I’ll start out by saying I’m not a purist. But if you’re going to take something as ain’t-broke as the Dukes of Hazzard, you daggum well better know what you’re doing when you try to fix it. This movie has a lot of changes. Some work well and some don’t, but the end product isn’t nearly as good as the source material. It is a lot of fun if you don’t think too hard about it. The show really was great, though, and I need to revisit it sooner rather than later.
Writing about a fantasy book that tries to be an Elmore Leonard-style crime fiction story as well raised some interesting thoughts about the nature of crime fiction.
Thick as Thieves is a pulpy adventure SF tale about a burly soldier-turned-tavern bouncer, Brick, who makes the mistake of agreeing to a simple plan and gets involved over his head in a heist. Although Lizzi is really telling more of a Elmore Leonard-style crime story than a straight heist. Lizzi gives us a quick, pulpy read (234 pages) that comes with surprisingly depth, economically doled out in small bits. It is a fun story, if not one that blew me away.
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Billy Joe Shaver turned 80 on Friday. He’s had some health problems, and he doesn’t have any shows scheduled at the moment, but I just saw him in 2016 at Floore’s Country Store and he was still alive and kicking. Like Rodney Crowell, Shaver was one of those young Nashville songwriters from Texas who were so integral to the outlaw country movement. He wrote almost all of Waylon Jennings’ landmark outlaw country album Honky Tonk Heroes, and his album Old Five and Dimers Like Me is a landmark outlaw country album in its own right.
Along with Chris LeDoux and Charlie Robison, Rodney Crowell was one of my earliest introductions to indie country. A buddy of mine from college came back from a summer internship with a record company raving about I Walk the Line Revisited. Last year I featured Crowell’s song Telephone Road, from his 2001 album The Houston Kid. I am happy to feature some new music. (Crowell was also one of the young turk songwriters who would hit Nashville and provide much of the motive force behind the outlaw country movement; he’s been around for a while.)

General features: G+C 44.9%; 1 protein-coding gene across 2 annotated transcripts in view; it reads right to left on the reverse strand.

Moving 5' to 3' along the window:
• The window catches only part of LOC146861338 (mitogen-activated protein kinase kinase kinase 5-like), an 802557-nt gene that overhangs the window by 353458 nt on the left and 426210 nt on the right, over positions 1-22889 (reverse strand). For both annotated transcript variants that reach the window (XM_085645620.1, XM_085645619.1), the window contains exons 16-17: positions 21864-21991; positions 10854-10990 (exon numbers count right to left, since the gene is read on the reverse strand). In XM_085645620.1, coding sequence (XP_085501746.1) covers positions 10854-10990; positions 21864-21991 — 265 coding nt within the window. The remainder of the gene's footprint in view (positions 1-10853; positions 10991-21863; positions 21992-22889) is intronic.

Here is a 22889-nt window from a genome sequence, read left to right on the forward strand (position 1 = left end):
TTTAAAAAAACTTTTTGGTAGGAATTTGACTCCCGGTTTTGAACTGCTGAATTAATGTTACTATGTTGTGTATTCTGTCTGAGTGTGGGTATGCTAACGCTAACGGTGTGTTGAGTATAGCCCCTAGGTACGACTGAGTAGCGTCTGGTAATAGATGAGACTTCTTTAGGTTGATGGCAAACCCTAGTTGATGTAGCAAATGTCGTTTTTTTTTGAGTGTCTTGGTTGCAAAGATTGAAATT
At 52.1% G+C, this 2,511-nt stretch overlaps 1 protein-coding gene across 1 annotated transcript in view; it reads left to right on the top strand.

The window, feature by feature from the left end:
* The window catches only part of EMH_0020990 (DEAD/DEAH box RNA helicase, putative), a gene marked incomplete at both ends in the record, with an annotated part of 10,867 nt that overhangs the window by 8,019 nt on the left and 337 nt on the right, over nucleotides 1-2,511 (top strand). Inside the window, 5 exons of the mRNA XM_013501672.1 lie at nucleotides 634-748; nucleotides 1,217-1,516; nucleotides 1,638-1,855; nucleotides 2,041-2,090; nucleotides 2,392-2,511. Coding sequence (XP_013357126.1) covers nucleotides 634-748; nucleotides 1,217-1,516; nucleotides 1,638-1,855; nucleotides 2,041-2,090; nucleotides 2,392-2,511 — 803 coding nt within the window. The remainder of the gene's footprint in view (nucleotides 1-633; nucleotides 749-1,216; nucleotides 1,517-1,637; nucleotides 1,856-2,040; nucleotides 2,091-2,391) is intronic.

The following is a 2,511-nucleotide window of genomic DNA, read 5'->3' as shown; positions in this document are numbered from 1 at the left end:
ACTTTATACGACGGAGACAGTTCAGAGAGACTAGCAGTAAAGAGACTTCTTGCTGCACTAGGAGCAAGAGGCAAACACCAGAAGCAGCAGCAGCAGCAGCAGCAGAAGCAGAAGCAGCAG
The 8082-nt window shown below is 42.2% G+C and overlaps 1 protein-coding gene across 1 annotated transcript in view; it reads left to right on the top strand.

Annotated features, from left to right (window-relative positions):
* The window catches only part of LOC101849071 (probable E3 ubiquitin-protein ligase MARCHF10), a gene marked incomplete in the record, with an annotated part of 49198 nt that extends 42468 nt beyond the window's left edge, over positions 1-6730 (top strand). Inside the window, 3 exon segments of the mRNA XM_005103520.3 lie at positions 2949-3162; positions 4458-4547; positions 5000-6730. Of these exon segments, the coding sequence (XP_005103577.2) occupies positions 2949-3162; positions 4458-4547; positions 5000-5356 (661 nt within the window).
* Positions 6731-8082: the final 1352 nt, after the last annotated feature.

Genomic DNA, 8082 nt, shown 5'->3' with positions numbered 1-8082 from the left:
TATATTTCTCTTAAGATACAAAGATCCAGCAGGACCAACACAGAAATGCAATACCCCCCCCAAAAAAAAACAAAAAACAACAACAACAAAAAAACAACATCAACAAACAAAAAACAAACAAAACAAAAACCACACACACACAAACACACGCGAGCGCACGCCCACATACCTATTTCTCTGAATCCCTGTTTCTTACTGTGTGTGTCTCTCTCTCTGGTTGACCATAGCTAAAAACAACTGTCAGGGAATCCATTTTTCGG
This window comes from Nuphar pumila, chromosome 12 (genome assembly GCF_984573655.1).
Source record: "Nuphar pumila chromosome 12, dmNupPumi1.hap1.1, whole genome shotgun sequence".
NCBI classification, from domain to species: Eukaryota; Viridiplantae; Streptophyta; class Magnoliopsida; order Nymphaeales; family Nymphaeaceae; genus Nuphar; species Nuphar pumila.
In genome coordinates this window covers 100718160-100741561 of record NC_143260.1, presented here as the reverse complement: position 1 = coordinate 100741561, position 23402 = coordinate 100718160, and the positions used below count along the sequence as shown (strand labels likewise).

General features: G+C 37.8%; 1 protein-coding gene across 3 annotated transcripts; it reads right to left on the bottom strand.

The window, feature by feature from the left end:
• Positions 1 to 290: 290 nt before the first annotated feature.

Out yesterday: TEXAS by Rodney Crowell.
Devil’s Call is one hell of a story, a bloody weird western propelled by protagonist Li Lian’s remarkable voice.
Li Lian is the mixed race daughter from a family where witchery runs on the female line. She follows her husband, a former army doctor, to the Nebraska frontier. It is there that something goes terribly wrong.
Since I am foolishly passing up a chance to see him in the near future, it is past time I feature Chris Stapleton again. His album Traveler is still #6 on the country charts. And it was released in 2015. From a Room: Volume 1 is still in the top 40 as well. More than anyone I expect we will lean on him to save country music (although it will have to be an ensemble effort). Now he just needs to get back writing and in the studio.
I forgot to share my July month-in-review post from earlier in the week. Check out what I’ve been reading and buying and which posts were most popular in July.
July was a busy month, reading-wise and real life-wise, if not blog-wise.
I spent a (lovely) week and a half in Canada (Calgary and the Canadian Rockies) and came home to a mountain of work and deadlines. Much of it remains to be done even though I will be traveling again much of August (albeit a good bit for work this time).
A couple heavy months of reading put me in a position to make a stunning announcement: I am at a zero net change in Mount TBR for the year! Now all that is left is to make that TBR number go down. I acquired 14 books, driven by two one-off trips to bookstores. I finished 9 books—not just matching the 9 books I finished in June but making serious dents in a couple doorstoppers that I didn’t finish. I added a new section this month. On my second…
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